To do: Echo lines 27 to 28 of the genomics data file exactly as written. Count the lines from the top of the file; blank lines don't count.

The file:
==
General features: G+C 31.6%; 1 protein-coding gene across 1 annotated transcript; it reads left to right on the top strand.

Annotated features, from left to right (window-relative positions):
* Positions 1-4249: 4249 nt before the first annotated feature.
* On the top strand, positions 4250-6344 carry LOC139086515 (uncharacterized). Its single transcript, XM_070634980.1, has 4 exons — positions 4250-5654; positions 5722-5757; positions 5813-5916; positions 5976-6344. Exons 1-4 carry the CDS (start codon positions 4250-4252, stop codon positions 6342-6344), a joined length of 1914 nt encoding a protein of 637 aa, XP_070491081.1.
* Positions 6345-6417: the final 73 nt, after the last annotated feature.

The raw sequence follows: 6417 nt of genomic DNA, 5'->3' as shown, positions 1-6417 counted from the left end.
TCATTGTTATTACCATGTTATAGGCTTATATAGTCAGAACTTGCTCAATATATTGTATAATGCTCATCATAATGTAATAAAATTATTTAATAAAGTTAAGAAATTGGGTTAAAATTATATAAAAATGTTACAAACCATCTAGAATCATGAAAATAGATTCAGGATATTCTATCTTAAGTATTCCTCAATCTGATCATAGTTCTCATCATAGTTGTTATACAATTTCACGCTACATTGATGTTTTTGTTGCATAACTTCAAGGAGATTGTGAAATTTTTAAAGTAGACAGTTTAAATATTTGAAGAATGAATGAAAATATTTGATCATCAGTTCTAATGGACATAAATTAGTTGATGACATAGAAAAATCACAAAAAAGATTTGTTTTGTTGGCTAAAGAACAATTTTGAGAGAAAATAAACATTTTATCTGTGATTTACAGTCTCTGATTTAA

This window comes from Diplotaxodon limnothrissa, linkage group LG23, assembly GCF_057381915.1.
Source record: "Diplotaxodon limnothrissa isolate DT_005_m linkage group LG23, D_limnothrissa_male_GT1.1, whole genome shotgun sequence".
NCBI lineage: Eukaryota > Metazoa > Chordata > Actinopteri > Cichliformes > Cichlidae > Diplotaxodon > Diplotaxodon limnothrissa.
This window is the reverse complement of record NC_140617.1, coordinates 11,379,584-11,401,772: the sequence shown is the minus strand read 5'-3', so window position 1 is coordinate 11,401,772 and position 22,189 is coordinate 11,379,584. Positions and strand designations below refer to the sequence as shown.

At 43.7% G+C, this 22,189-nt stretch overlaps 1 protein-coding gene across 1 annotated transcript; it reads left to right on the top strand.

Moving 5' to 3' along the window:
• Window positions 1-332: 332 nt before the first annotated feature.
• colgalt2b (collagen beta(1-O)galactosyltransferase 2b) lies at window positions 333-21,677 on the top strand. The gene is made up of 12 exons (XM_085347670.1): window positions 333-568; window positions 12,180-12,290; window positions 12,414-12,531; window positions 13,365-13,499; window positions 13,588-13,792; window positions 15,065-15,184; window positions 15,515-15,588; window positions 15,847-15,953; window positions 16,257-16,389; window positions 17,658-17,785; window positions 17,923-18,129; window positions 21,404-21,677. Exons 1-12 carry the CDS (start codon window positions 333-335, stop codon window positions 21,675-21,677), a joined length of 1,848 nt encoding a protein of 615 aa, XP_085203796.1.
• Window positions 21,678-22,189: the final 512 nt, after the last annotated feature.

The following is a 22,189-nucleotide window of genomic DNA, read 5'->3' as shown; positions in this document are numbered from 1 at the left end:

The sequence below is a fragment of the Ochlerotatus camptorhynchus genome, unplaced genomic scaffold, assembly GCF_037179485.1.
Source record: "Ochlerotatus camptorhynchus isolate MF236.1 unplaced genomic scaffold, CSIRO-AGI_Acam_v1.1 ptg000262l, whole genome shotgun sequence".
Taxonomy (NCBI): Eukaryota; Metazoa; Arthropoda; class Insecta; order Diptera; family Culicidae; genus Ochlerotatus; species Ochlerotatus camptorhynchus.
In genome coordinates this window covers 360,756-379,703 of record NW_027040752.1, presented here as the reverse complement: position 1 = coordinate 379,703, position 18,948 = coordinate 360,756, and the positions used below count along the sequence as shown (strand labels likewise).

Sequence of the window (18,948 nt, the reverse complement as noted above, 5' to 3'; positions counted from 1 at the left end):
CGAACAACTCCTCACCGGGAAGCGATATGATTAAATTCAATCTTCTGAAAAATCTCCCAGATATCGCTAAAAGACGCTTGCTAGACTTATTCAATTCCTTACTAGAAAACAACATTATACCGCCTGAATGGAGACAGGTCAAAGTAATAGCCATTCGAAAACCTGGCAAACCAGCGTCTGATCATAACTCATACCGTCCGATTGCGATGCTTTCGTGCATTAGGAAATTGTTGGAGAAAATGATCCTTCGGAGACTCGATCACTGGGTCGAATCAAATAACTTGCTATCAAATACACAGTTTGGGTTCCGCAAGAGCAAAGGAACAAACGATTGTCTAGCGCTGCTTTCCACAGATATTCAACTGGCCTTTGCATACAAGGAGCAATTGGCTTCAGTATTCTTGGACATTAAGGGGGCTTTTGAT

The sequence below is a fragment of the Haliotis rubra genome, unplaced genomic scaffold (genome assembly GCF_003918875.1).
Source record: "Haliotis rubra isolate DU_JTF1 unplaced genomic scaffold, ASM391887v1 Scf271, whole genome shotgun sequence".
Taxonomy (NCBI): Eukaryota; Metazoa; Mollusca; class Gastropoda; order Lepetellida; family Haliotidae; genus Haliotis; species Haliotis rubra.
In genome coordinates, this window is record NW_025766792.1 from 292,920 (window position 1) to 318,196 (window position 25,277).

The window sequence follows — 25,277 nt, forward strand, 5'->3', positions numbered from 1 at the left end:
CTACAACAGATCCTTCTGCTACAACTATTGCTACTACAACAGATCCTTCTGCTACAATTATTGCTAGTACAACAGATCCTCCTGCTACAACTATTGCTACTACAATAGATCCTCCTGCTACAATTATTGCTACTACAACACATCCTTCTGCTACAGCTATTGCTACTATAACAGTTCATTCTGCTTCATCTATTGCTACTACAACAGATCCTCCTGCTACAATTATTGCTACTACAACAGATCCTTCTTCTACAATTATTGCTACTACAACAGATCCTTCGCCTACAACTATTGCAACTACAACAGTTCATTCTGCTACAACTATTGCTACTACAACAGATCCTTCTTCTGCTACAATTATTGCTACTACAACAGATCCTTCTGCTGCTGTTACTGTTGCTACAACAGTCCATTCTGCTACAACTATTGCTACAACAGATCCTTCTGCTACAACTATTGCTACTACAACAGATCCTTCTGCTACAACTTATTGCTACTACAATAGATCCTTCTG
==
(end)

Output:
In genome coordinates, this window is record NW_025766792.1 from 292,920 (window position 1) to 318,196 (window position 25,277).

The window sequence follows — 25,277 nt, forward strand, 5'->3', positions numbered from 1 at the left end: